|Neha Vapiwala, MD|
|Abramson Cancer Center of the University of Pennsylvania|
| Last Modified: June 24, 2003
Cancer can be defined on a cellular level as a derangement in the normal regulation of cell proliferation, death and differentiation. One can view normal cell growth as a series of states, collectively termed the "cell cycle", through which a cell passes as it grows, proliferates and reaches a differentiated level. These states are identified and distinguished according to various biochemical and morphologic criteria.
The stages of the cycle can be viewed as a continuum, and thus there are not strict "starting" or "ending" points, per se, but a series of phases.
During the S phase, new DNA is synthesized and the cellular DNA content is thus duplicated in anticipation of division. Following DNA replication is phase G2, a relatively brief period of final preparation for the next phase, mitosis (M). The M phase features four substages, prophase, metaphase, anaphase and telophase. These conclude with cytokinesis and result in two progeny cells for every one mother cell. The cell next enters either G0, which is a "resting phase" of variable duration during which the cell withdraws from proliferation via the cell cycle but maintains other basic functions, or G1, a "growth" phase also of variable duration but in which the cell can either exit into G0 remain within the cycle and prepare for DNA replication, depending on the input of regulatory factors.
Important regulation points that determine the rate of cellular proliferation occur in G1, before S, and between G0 and G1. These control points serve as the focus of much cancer research, as tumor growth is thought to result from the dysregulations that can occur here.
Various genes result in products responsible for overseeing cell cycle activity. Some of these products can be described as "pro-proliferation", as they enhance the rate of cell cycling or increase the rate of cellular entry into the cycle. In contrast, some gene products are considered "anti-proliferation", as they promote decreased cellular division and proliferation. Either excessive activity of the first group and/or decreased or absent activity of the second would therefore make cells behave "cancer-like" and contribute to a neoplastic phenotype.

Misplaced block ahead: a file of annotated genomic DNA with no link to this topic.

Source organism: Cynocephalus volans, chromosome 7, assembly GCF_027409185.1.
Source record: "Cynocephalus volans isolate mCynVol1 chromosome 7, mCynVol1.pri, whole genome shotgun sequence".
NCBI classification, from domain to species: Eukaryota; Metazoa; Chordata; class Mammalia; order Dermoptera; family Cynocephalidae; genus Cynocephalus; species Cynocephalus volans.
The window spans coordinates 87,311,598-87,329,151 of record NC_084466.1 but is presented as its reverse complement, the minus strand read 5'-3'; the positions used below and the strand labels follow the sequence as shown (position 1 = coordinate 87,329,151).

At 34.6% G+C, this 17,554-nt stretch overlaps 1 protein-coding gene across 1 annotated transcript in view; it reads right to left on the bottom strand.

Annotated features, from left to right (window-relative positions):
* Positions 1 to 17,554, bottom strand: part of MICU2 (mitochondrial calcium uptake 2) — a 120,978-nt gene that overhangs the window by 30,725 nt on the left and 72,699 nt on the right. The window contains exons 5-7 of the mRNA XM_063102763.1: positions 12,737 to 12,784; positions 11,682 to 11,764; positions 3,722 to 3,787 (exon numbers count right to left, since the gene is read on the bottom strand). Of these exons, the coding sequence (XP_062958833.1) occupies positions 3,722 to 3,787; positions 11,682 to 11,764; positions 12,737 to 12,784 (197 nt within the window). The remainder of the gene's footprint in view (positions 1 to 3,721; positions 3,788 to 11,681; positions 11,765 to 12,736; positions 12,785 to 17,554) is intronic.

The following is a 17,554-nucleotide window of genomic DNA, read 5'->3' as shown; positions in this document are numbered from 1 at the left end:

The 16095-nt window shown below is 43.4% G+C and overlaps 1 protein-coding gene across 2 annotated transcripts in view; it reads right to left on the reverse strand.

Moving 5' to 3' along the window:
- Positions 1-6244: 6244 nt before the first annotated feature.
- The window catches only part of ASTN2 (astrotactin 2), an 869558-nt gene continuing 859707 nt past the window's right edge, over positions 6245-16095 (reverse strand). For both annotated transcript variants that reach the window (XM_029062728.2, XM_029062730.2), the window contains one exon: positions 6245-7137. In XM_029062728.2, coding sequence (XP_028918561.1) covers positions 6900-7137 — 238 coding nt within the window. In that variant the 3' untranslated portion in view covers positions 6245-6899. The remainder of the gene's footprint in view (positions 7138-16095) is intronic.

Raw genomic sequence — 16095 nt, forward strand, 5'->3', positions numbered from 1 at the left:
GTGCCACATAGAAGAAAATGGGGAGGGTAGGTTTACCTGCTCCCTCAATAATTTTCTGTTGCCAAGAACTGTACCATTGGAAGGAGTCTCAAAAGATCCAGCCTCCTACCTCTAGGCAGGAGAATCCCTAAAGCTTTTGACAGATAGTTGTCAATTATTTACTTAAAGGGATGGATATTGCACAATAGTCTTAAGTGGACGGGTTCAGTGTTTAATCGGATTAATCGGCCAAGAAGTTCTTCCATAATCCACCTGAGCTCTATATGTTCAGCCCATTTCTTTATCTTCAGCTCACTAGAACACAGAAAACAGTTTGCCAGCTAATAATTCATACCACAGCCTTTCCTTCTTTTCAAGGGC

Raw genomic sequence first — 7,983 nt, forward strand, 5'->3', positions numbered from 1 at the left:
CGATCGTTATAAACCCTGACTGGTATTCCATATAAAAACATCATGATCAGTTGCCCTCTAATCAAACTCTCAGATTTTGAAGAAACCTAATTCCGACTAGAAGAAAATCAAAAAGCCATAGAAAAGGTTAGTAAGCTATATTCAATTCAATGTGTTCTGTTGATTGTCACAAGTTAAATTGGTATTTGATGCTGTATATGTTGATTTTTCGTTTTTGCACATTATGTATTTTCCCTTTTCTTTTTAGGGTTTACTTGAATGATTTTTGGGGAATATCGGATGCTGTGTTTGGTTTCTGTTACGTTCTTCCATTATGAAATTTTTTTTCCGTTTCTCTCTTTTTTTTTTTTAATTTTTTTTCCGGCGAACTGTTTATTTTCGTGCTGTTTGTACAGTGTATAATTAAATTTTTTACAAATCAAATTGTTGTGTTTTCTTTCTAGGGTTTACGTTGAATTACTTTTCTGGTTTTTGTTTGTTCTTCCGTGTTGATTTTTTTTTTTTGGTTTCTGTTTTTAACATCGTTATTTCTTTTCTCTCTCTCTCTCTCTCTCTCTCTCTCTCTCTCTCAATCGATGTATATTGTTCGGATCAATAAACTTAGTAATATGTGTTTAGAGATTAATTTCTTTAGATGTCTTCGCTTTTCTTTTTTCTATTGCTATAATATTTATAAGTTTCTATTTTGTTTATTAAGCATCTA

The term "proto-oncogene" refers to a normal cellular gene that has the potential to cause neoplastic transformation when they are abnormally altered or mutated. Once "activated", ("gain of function") the gene is labeled an "oncogene". When an oncogene contributes to cellular neoplastic transformation even in the presence of normal copies of itself, it is considered to be genetically dominant, and thus called a "dominant oncogene".
Alternatively, cellular genes whose activities normally prevent neoplastic behavior are called "tumor suppressor genes". Rather than through "activation", it is their inactivity or absence ("loss of function") that these can contribute to oncogenic transformation, and hence they are called "recessive oncogenes".
The activity of "dominant oncogenes" has been known for decades, as they are readily detected in vitro. Up to 60 different members have been identified. However, the relevance of these genes to human cancers has only been defined for a small subset, notably ras, myc, bcl2, and bcr-abl. It is important to remember abnormal cellular accumulation can result not only from uncontrolled cellular proliferation, but also from abnormal cell removal. Hence, dominant oncogenes often encode for apoptosis-regulating proteins (proteins that help to regulate programmed cellular death) as well as extracellular growth and intranuclear transcription factors. Some examples of activation mechanisms of dominant oncogenes are:
Tumor Suppressor Genes
Evidence for the presence of "tumor suppressor genes" has only recently emerged, with relatively few examples identified to date. This is mainly due to the inherent difficulty in detecting their activity in vitro, since detection requires loss of both copies of the gene (hence they are called "recessive oncogenes"). A single good copy of a tumor suppressor gene would usually be sufficient to suppress tumorigenesis. Some of these genes (p53 in particular) represent those most commonly mutated in up to 50% of human cancers, and many familial cancer predisposition syndromes and "inherited cancers" are clearly linked to germline loss of tumor suppessor genes, (the "double hit" hypothesis). Examples include:
Many of these genes normally prevent cells from entering the cell cycle by binding and thus inactivating transcription factors needed for cell cycling. The Rb protein is a prime example. Other tumor suppressors do not block transcription directly, but are functionally linked to these blockers and thus act indirectly. An example of this would be kinase inhibitors like p16INK4, which prevent phosphorylation and inactivation of the blocking proteins described above. Another example is the p53 gene product, which leads to selective apoptosis (programmed cell-death) as well as arrest of cell proliferation when induced by DNA damaging agents such as radiation and certain drugs. Thus, loss of p53 activity means defective apoptosis and loss of cell cycle arrest following DNA damage, minimizing time for DNA repair and promoting genomic instability.
Clinical Relevance and Future Directions
Advancements in our understanding and elucidation of the genetic and molecular pathogenesis of cancer are crucial to the advancement of clinical oncology. Research in this area is the key to improved detection, diagnosis and management of many cancers. Potential present and future applications of the knowledge such research provides include the following:
Therapeutic response indicators
Targets of anti-tumor therapy